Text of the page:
On a hot summer day, hundreds of supporters of Pfc. Bradley Manning gathered outside the gates of Fort Meade in Maryland, where Manning’s trial is scheduled to begin on June 3. They came on Saturday from cities on the east coast and other parts of the United States to show their support for someone they consider to be not only a whistleblower but also a hero.
I arrived around 1 pm as the demonstration was about to begin. A few speakers spoke outside the visitor’s gate, which I have become familiar with because it is where I must go to get to the parking lot where media is checked in each morning.
A march took off from this area and headed down the road that runs along Meade. Two gates down, supporters gathered around a stage and heard speeches from prominent Manning supporters like Pentagon Papers whistleblower Daniel Ellsberg, Col. Ann Wright, Lt. Dan Choi and Sarah Shourd, who was one of the hikers imprisoned in solitary confinement in Iran.
The heat was brutal and, as I was recording Ellsberg’s speech, my phone overheated.
Police presence and security was not very intrusive at all. The local police facilitated the assembly as all police forces throughout America should do when citizens want to gather and demonstrate.
Meade shut the gates and blocked off entrances so no supporters could march on base. That is okay because none of the supporters planned to engage in any nonviolent direct action of that nature.
Military police within the base were on ATVs speeding back and forth along the perimeter of the base. Dirt was kicked up and blew into the faces of supporters regularly. It was unclear what the dirt racing was accomplishing in terms of security, but, undoubtedly, it gave military police a way to make supporters recognize they were present and were not to be messed with.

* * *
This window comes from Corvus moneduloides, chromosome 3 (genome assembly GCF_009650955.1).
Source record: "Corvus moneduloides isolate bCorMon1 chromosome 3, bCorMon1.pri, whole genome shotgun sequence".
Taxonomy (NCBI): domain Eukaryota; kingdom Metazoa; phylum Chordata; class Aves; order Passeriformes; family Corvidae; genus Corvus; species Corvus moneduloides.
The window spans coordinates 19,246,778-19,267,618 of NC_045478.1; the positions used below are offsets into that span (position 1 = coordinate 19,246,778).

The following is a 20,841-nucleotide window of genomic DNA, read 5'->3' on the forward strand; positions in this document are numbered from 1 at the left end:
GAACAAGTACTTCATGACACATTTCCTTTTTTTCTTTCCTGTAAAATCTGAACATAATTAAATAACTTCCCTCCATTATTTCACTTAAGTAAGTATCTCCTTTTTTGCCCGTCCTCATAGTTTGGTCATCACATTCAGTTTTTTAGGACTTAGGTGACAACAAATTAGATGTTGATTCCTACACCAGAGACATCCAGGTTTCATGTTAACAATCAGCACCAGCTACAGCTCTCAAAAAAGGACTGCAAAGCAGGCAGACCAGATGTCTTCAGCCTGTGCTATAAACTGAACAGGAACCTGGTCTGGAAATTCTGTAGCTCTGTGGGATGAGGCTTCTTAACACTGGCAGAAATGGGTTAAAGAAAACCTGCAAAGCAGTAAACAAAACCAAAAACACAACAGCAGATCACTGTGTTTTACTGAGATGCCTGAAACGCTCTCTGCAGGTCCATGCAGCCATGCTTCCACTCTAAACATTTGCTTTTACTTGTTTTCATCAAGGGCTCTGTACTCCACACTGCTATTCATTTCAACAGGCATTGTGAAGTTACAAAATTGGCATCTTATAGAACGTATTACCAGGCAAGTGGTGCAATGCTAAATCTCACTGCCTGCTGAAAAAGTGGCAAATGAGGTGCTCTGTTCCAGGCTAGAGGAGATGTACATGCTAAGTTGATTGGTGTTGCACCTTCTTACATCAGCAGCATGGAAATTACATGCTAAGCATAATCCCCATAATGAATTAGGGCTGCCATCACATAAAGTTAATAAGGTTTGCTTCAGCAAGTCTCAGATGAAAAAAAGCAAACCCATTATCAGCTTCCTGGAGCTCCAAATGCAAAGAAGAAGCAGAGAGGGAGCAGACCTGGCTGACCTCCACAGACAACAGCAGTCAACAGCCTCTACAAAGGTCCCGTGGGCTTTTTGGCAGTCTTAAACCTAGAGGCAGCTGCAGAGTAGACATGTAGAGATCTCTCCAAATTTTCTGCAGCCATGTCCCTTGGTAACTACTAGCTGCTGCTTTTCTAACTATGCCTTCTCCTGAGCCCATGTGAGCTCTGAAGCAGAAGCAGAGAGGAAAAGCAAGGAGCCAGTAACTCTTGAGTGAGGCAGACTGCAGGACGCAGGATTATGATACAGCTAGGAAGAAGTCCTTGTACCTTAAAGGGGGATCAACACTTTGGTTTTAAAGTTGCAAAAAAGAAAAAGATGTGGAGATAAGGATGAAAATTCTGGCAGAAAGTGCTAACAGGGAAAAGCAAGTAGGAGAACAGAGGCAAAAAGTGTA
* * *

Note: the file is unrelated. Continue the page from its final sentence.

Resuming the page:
Emma Cape of the Bradley Manning Support Network announced during the rally that an officer had sent out a notice to those on base warning that 1,400 people would be protesting but not against the fact that the US military was putting Manning on trial. The notice suggested people were gathering in support of the trial.
According to Ellsberg, who did at least three hours of interviews, the media present that wanted to talk to him at the rally were all foreign press except for one outlet from the US: Fox News. The recent story about Fox News reporter James Rosen being labeled a “co-conspirator” in a leak investigation has led Fox News to decide the war on whistleblowers might be worth covering.
Below are photos from the rally and a video: